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For The Love Of Beer: How Empty Cans Made A House A Home

John Milkovisch's ambitions started out simple: build a place to enjoy a cold one. Throughout the 1960s and '70s, Milkovisch amassed thousands of empty beer cans, which he eventually put to use on his house in Houston.
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Weekly Innovation: A Better Travel Neck Pillow

It's called the Nap Anywhere, and the doctor who invented it promises it's far more comfortable — and easier to pack — than the standard inflatable U-shaped travel pillow you know well.
NPR

Do Women Have A Responsibility When Men Misbehave?

San Diego Mayor Bob Filner and New York mayoral candidate Anthony Weiner have apologized for their poor behavior. Host Michel Martin asks the beauty shop ladies, what responsibility - if any - women bear when men behave badly? Writers Danielle Belton, Bridget Johnson and Connie Schultz weigh in.
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Book News: Booksellers Irate Over Obama's Amazon Visit

Also: an excerpt from George R.R. Martin's upcoming novella; a plea from the OED; a new short story from Adam Johnson.
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On The Road To Rock Excess: Why The '60s Really Ended In 1973

In the new book What You Want Is in the Limo, author Michael Walker argues that a peak year in the careers of Led Zeppelin, Alice Cooper and The Who also marked a cultural shift — from the peace, love and understanding of 1960-era music to '70s rock decadence.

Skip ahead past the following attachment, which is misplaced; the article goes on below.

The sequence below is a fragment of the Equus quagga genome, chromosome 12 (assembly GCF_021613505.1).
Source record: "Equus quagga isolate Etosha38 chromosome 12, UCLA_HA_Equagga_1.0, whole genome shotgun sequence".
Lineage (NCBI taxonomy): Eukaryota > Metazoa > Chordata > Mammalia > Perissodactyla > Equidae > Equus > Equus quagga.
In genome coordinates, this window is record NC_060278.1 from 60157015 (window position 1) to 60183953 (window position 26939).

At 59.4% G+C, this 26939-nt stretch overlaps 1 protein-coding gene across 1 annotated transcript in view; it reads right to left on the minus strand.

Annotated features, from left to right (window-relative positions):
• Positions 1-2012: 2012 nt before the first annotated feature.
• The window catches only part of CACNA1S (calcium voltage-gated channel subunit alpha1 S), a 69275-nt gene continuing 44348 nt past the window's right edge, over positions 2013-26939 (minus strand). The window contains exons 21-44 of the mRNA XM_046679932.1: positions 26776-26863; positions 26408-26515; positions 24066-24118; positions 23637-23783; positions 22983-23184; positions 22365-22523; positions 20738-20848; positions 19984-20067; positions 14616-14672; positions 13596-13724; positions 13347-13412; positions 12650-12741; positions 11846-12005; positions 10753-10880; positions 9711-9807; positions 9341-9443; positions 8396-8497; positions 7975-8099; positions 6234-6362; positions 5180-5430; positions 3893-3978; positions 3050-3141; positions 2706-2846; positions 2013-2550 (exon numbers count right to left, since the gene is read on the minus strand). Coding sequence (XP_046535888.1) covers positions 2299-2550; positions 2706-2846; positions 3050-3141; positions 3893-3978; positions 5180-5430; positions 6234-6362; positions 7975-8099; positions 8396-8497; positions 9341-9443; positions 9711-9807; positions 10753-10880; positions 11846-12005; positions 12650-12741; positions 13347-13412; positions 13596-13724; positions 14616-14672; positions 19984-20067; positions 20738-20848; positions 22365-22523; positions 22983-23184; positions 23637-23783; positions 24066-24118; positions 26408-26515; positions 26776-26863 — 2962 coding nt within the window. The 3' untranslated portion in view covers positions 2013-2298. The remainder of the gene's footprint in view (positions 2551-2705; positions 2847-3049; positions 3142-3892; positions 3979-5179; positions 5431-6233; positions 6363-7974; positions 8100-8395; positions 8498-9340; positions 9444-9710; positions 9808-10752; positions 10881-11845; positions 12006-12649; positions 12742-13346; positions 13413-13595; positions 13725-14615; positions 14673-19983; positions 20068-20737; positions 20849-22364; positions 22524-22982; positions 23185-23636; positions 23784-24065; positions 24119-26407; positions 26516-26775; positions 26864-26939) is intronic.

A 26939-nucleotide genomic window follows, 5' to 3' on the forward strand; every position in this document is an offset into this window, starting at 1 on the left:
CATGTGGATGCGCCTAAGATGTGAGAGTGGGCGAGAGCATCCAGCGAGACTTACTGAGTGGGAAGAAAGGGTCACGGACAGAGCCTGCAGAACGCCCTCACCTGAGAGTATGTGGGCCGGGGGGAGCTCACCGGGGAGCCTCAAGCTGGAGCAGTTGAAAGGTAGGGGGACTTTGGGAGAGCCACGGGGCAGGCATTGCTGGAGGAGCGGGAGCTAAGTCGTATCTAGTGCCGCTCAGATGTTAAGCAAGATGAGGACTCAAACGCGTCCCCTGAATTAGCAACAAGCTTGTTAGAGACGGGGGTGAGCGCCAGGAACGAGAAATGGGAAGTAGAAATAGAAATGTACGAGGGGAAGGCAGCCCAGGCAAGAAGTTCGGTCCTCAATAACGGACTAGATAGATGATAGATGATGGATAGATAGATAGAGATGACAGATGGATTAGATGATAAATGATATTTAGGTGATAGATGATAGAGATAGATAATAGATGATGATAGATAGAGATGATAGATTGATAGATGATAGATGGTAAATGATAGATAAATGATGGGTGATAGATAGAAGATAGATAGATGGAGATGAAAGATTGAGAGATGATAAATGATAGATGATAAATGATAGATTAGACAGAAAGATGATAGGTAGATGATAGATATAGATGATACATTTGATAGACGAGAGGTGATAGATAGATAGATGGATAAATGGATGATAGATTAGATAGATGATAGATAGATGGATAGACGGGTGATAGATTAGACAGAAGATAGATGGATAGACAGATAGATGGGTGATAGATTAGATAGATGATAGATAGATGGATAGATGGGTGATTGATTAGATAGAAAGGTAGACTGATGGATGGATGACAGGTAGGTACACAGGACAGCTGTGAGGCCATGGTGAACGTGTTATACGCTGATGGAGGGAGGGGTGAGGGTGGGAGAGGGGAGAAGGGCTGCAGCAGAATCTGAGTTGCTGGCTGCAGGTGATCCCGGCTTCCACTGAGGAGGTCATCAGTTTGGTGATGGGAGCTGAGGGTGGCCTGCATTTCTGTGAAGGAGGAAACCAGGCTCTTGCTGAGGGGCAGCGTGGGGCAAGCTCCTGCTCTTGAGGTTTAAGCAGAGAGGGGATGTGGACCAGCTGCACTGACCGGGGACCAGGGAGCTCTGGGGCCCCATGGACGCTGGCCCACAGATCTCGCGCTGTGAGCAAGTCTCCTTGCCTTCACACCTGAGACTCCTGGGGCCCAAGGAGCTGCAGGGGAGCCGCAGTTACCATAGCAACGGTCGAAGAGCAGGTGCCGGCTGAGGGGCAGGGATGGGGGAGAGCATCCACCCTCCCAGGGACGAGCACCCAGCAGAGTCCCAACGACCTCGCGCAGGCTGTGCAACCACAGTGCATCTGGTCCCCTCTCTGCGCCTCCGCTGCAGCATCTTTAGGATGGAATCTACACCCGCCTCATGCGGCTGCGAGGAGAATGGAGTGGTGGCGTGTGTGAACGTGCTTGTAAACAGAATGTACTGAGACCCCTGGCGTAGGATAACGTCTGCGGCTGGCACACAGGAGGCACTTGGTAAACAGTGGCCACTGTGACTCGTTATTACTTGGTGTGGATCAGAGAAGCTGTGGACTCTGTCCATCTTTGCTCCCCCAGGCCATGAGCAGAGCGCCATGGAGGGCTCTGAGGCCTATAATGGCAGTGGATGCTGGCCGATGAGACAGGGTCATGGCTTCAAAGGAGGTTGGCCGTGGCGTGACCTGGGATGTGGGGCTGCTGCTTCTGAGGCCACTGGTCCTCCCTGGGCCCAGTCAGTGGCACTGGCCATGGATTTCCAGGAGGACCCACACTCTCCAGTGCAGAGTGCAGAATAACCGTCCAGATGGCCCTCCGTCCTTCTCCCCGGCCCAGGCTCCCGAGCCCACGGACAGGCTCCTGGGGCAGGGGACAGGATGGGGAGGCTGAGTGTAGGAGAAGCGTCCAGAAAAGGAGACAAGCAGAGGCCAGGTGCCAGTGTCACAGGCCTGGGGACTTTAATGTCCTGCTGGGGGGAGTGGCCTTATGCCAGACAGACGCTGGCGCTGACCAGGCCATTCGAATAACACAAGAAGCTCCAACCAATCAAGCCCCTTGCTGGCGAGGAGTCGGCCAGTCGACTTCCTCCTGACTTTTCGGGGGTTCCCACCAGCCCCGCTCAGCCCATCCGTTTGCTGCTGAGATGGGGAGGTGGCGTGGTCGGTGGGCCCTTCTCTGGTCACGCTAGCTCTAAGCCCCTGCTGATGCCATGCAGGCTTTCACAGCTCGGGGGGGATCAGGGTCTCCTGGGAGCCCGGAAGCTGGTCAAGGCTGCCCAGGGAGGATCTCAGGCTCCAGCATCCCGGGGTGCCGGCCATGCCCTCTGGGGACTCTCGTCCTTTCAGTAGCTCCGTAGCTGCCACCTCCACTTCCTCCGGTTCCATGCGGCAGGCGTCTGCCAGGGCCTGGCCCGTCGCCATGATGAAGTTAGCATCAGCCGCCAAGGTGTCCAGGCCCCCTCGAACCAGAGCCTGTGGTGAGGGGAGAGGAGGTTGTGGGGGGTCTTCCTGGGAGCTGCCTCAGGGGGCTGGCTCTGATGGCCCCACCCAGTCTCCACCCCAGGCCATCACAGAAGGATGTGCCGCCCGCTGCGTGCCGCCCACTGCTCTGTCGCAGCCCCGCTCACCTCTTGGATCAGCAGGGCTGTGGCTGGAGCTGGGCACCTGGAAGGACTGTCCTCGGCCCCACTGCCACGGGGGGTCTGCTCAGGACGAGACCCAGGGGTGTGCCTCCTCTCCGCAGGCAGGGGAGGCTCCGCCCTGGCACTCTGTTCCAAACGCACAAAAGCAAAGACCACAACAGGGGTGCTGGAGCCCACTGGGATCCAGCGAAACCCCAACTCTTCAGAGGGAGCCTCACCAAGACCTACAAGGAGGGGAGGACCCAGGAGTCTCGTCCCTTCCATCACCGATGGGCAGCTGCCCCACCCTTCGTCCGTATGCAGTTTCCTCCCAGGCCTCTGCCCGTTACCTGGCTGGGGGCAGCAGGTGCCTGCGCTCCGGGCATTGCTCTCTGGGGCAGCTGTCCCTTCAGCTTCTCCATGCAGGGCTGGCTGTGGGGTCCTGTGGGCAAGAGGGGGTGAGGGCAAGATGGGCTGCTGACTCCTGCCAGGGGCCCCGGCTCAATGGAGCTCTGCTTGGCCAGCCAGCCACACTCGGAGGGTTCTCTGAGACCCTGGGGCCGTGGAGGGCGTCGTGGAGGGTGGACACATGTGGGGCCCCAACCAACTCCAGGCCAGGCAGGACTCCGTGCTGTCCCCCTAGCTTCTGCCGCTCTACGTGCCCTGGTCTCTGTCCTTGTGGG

NPR

Pioneering 'Masters Of Sex' Brought Science To The Bedroom

William Masters and Virginia Johnson became famous in the 1960s for their research into the physiology of human sexuality. In Masters of Sex, biographer Thomas Maier explores the duo's research methods, which for years remained shrouded in secrecy.
NPR

'Life Goes On' For Author Benjamin Alire Saenz

Author Benjamin Alire Saenz's teen-lit novel Aristotle and Dante Discover the Secrets of the Universe won big at this year's American Library Association awards. For Tell Me More's 'In Your Ear' series, he shares the songs that inspire him.
NPR

Book News: Campaigner For Jane Austen Banknote Deluged With Threats

Also: Gary Shteyngart tests out Google Glass; Fifty Shades of Grey and the rise in handcuff accidents.
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In Nation's First Black Public High School, A Blueprint For Reform

Journalist Alison Stewart chronicles the history of Dunbar High School in her new book, First Class. She says the Washington, D.C., school — which has graduated Army generals, Cabinet members and musicians — can serve as a model for urban schools today.
NPR

John Gallagher Jr. On 'Newsroom' Dialogue And Staging Green Day

In addition to playing a cable news producer on Aaron Sorkin's HBO drama, Gallagher is a Tony Award-winning Broadway performer. He tells Fresh Air's Terry Gross about starring in a punk rock musical and rehearsing Sorkin's Newsroom scripts.

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